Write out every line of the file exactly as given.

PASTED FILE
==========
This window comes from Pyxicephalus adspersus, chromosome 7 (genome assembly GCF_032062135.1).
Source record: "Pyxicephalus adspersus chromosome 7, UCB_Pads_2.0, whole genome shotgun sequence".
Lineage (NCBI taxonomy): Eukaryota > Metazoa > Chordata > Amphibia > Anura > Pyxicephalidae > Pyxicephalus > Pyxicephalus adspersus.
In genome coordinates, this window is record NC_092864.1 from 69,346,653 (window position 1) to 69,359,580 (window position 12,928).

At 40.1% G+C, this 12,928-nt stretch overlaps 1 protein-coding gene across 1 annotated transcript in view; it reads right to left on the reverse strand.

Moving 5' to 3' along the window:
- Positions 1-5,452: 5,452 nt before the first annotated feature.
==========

This window comes from Pyxicephalus adspersus, chromosome 7 (genome assembly GCF_032062135.1).
Source record: "Pyxicephalus adspersus chromosome 7, UCB_Pads_2.0, whole genome shotgun sequence".
Lineage (NCBI taxonomy): Eukaryota > Metazoa > Chordata > Amphibia > Anura > Pyxicephalidae > Pyxicephalus > Pyxicephalus adspersus.
In genome coordinates, this window is record NC_092864.1 from 69,346,653 (window position 1) to 69,359,580 (window position 12,928).

At 40.1% G+C, this 12,928-nt stretch overlaps 1 protein-coding gene across 1 annotated transcript in view; it reads right to left on the reverse strand.

Moving 5' to 3' along the window:
- Positions 1-5,452: 5,452 nt before the first annotated feature.